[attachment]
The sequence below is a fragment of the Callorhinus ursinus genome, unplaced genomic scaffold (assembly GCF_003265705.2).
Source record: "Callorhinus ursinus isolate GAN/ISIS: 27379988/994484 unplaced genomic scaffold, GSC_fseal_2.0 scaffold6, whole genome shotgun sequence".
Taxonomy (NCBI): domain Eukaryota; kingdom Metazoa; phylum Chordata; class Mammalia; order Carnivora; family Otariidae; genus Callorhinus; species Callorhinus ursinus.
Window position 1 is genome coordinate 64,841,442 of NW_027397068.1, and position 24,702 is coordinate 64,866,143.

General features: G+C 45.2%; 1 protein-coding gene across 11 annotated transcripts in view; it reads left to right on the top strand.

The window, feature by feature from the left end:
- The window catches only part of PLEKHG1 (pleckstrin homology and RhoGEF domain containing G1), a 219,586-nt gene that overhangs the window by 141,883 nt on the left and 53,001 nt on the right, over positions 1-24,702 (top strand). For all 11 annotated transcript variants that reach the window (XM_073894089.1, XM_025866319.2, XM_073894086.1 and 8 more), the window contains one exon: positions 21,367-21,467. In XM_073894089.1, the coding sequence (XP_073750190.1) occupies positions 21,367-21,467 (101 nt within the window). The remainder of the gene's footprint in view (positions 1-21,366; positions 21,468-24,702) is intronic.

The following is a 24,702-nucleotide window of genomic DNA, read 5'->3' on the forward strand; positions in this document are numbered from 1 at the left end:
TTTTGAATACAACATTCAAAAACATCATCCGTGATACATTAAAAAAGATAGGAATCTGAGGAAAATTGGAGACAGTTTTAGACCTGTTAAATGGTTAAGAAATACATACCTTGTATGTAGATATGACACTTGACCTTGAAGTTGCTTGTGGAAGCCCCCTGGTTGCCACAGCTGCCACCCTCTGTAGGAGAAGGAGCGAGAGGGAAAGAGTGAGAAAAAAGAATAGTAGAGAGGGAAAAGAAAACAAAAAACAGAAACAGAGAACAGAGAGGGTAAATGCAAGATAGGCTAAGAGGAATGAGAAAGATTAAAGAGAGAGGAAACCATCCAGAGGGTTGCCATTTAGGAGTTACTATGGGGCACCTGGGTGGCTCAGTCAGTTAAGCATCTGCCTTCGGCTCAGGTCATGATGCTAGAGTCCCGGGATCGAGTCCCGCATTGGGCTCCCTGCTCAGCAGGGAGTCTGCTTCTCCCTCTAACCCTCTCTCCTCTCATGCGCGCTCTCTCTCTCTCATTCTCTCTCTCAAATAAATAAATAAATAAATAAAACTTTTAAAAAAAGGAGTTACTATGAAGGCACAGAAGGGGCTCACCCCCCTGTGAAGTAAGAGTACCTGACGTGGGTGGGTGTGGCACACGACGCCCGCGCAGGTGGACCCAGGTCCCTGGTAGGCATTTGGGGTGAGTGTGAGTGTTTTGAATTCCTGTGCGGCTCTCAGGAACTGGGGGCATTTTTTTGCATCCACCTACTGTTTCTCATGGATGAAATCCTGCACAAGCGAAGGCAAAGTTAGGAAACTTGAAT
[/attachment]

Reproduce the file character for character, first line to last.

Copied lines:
The sequence below is a fragment of the Callorhinus ursinus genome, unplaced genomic scaffold (assembly GCF_003265705.2).
Source record: "Callorhinus ursinus isolate GAN/ISIS: 27379988/994484 unplaced genomic scaffold, GSC_fseal_2.0 scaffold6, whole genome shotgun sequence".
Taxonomy (NCBI): domain Eukaryota; kingdom Metazoa; phylum Chordata; class Mammalia; order Carnivora; family Otariidae; genus Callorhinus; species Callorhinus ursinus.
Window position 1 is genome coordinate 64,841,442 of NW_027397068.1, and position 24,702 is coordinate 64,866,143.

General features: G+C 45.2%; 1 protein-coding gene across 11 annotated transcripts in view; it reads left to right on the top strand.

The window, feature by feature from the left end:
- The window catches only part of PLEKHG1 (pleckstrin homology and RhoGEF domain containing G1), a 219,586-nt gene that overhangs the window by 141,883 nt on the left and 53,001 nt on the right, over positions 1-24,702 (top strand). For all 11 annotated transcript variants that reach the window (XM_073894089.1, XM_025866319.2, XM_073894086.1 and 8 more), the window contains one exon: positions 21,367-21,467. In XM_073894089.1, the coding sequence (XP_073750190.1) occupies positions 21,367-21,467 (101 nt within the window). The remainder of the gene's footprint in view (positions 1-21,366; positions 21,468-24,702) is intronic.

The following is a 24,702-nucleotide window of genomic DNA, read 5'->3' on the forward strand; positions in this document are numbered from 1 at the left end:
TTTTGAATACAACATTCAAAAACATCATCCGTGATACATTAAAAAAGATAGGAATCTGAGGAAAATTGGAGACAGTTTTAGACCTGTTAAATGGTTAAGAAATACATACCTTGTATGTAGATATGACACTTGACCTTGAAGTTGCTTGTGGAAGCCCCCTGGTTGCCACAGCTGCCACCCTCTGTAGGAGAAGGAGCGAGAGGGAAAGAGTGAGAAAAAAGAATAGTAGAGAGGGAAAAGAAAACAAAAAACAGAAACAGAGAACAGAGAGGGTAAATGCAAGATAGGCTAAGAGGAATGAGAAAGATTAAAGAGAGAGGAAACCATCCAGAGGGTTGCCATTTAGGAGTTACTATGGGGCACCTGGGTGGCTCAGTCAGTTAAGCATCTGCCTTCGGCTCAGGTCATGATGCTAGAGTCCCGGGATCGAGTCCCGCATTGGGCTCCCTGCTCAGCAGGGAGTCTGCTTCTCCCTCTAACCCTCTCTCCTCTCATGCGCGCTCTCTCTCTCTCATTCTCTCTCTCAAATAAATAAATAAATAAATAAAACTTTTAAAAAAAGGAGTTACTATGAAGGCACAGAAGGGGCTCACCCCCCTGTGAAGTAAGAGTACCTGACGTGGGTGGGTGTGGCACACGACGCCCGCGCAGGTGGACCCAGGTCCCTGGTAGGCATTTGGGGTGAGTGTGAGTGTTTTGAATTCCTGTGCGGCTCTCAGGAACTGGGGGCATTTTTTTGCATCCACCTACTGTTTCTCATGGATGAAATCCTGCACAAGCGAAGGCAAAGTTAGGAAACTTGAAT